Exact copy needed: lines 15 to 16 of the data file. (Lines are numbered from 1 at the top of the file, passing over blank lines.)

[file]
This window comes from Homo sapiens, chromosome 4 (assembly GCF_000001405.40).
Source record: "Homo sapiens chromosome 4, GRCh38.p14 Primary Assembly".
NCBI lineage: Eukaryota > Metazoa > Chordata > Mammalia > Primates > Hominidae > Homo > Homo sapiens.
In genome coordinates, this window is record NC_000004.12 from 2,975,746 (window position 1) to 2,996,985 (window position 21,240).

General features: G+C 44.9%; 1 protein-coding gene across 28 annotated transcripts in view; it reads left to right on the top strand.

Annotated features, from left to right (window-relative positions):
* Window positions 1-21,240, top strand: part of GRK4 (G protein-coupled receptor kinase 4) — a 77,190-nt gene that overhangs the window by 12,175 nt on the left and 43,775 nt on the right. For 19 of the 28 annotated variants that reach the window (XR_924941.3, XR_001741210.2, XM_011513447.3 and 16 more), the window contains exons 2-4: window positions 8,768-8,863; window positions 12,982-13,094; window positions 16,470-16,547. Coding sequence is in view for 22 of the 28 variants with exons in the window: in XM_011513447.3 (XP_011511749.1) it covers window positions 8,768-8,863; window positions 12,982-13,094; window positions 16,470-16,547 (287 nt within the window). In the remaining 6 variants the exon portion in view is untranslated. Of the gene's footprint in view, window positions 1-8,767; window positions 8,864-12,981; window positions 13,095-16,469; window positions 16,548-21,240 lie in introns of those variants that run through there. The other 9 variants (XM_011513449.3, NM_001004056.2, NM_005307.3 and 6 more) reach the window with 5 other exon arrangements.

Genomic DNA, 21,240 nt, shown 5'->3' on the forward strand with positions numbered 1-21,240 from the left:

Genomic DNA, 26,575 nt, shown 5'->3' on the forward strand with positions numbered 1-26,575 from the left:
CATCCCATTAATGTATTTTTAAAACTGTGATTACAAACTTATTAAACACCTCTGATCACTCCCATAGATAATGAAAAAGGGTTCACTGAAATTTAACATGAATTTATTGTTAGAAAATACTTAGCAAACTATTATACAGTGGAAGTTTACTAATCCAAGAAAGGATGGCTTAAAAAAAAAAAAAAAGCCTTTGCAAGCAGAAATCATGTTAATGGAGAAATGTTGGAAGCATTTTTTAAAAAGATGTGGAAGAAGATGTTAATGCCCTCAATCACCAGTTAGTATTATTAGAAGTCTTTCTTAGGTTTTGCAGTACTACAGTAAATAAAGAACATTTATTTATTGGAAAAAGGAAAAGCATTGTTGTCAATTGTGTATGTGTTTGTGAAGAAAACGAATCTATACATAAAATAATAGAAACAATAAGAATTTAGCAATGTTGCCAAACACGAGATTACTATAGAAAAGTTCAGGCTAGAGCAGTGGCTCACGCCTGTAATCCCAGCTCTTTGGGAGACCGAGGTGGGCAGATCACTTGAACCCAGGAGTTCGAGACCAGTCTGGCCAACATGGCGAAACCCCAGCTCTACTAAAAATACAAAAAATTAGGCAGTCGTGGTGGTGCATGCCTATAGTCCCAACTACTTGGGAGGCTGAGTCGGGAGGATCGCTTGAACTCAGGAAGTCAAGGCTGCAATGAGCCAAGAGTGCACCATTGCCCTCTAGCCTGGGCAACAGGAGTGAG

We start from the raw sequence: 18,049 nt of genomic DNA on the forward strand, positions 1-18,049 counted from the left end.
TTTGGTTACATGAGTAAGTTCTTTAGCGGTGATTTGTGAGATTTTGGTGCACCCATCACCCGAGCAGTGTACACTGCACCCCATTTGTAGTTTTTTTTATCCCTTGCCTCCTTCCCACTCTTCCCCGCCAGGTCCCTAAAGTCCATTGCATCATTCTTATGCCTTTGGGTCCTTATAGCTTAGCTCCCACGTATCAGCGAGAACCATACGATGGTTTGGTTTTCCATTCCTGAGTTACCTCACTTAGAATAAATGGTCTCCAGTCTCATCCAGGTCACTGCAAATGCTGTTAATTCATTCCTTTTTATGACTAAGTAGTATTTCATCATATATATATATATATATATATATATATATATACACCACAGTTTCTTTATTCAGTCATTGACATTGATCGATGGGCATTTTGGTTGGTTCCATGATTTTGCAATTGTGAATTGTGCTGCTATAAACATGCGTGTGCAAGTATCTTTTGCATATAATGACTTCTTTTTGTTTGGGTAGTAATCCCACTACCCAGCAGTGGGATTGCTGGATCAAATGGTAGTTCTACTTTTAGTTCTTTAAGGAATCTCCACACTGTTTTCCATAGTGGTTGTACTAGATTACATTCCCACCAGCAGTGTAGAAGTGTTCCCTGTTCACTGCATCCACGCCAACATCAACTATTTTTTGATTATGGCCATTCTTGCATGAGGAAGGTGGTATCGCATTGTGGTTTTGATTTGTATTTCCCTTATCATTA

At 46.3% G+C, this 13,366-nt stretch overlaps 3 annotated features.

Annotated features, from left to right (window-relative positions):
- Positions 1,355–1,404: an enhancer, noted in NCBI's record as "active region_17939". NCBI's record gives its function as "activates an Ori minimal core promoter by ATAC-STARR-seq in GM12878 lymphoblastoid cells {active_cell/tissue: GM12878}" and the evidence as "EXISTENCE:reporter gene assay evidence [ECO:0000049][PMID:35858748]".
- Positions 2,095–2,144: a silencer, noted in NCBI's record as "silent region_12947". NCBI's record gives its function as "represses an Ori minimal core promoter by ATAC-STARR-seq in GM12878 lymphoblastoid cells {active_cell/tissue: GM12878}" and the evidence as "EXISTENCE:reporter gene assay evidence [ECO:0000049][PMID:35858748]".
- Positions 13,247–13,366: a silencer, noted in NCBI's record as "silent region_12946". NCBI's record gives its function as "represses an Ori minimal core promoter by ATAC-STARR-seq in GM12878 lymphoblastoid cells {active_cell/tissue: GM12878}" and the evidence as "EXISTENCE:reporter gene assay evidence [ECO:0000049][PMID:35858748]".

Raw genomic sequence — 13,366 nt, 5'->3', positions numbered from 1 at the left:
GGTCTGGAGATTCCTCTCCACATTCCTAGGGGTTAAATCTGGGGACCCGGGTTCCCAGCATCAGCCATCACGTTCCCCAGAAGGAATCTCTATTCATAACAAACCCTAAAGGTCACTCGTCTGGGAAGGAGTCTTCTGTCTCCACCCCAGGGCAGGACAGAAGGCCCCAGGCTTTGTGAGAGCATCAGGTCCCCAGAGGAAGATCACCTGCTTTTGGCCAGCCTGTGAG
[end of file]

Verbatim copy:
- Positions 1,355–1,404: an enhancer, noted in NCBI's record as "active region_17939". NCBI's record gives its function as "activates an Ori minimal core promoter by ATAC-STARR-seq in GM12878 lymphoblastoid cells {active_cell/tissue: GM12878}" and the evidence as "EXISTENCE:reporter gene assay evidence [ECO:0000049][PMID:35858748]".
- Positions 2,095–2,144: a silencer, noted in NCBI's record as "silent region_12947". NCBI's record gives its function as "represses an Ori minimal core promoter by ATAC-STARR-seq in GM12878 lymphoblastoid cells {active_cell/tissue: GM12878}" and the evidence as "EXISTENCE:reporter gene assay evidence [ECO:0000049][PMID:35858748]".